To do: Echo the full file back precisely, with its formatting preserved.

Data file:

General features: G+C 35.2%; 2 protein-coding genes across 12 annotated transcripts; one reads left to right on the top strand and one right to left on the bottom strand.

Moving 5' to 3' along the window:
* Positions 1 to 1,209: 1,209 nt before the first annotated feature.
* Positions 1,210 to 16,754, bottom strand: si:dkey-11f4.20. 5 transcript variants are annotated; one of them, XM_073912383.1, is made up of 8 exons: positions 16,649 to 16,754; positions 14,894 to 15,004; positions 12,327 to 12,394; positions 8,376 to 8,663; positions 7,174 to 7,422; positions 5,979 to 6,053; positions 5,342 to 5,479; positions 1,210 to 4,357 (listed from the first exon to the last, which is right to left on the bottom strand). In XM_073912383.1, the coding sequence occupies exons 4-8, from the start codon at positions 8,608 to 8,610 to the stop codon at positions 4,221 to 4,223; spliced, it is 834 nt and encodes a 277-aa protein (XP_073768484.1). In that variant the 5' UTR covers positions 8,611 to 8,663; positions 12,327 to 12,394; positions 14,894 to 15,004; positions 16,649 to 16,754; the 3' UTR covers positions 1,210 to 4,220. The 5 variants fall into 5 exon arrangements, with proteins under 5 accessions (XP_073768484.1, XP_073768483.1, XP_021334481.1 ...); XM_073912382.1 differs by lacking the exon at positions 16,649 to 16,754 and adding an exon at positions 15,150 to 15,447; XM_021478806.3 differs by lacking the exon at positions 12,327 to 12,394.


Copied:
General features: G+C 35.2%; 2 protein-coding genes across 12 annotated transcripts; one reads left to right on the top strand and one right to left on the bottom strand.

Moving 5' to 3' along the window:
* Positions 1 to 1,209: 1,209 nt before the first annotated feature.
* Positions 1,210 to 16,754, bottom strand: si:dkey-11f4.20. 5 transcript variants are annotated; one of them, XM_073912383.1, is made up of 8 exons: positions 16,649 to 16,754; positions 14,894 to 15,004; positions 12,327 to 12,394; positions 8,376 to 8,663; positions 7,174 to 7,422; positions 5,979 to 6,053; positions 5,342 to 5,479; positions 1,210 to 4,357 (listed from the first exon to the last, which is right to left on the bottom strand). In XM_073912383.1, the coding sequence occupies exons 4-8, from the start codon at positions 8,608 to 8,610 to the stop codon at positions 4,221 to 4,223; spliced, it is 834 nt and encodes a 277-aa protein (XP_073768484.1). In that variant the 5' UTR covers positions 8,611 to 8,663; positions 12,327 to 12,394; positions 14,894 to 15,004; positions 16,649 to 16,754; the 3' UTR covers positions 1,210 to 4,220. The 5 variants fall into 5 exon arrangements, with proteins under 5 accessions (XP_073768484.1, XP_073768483.1, XP_021334481.1 ...); XM_073912382.1 differs by lacking the exon at positions 16,649 to 16,754 and adding an exon at positions 15,150 to 15,447; XM_021478806.3 differs by lacking the exon at positions 12,327 to 12,394.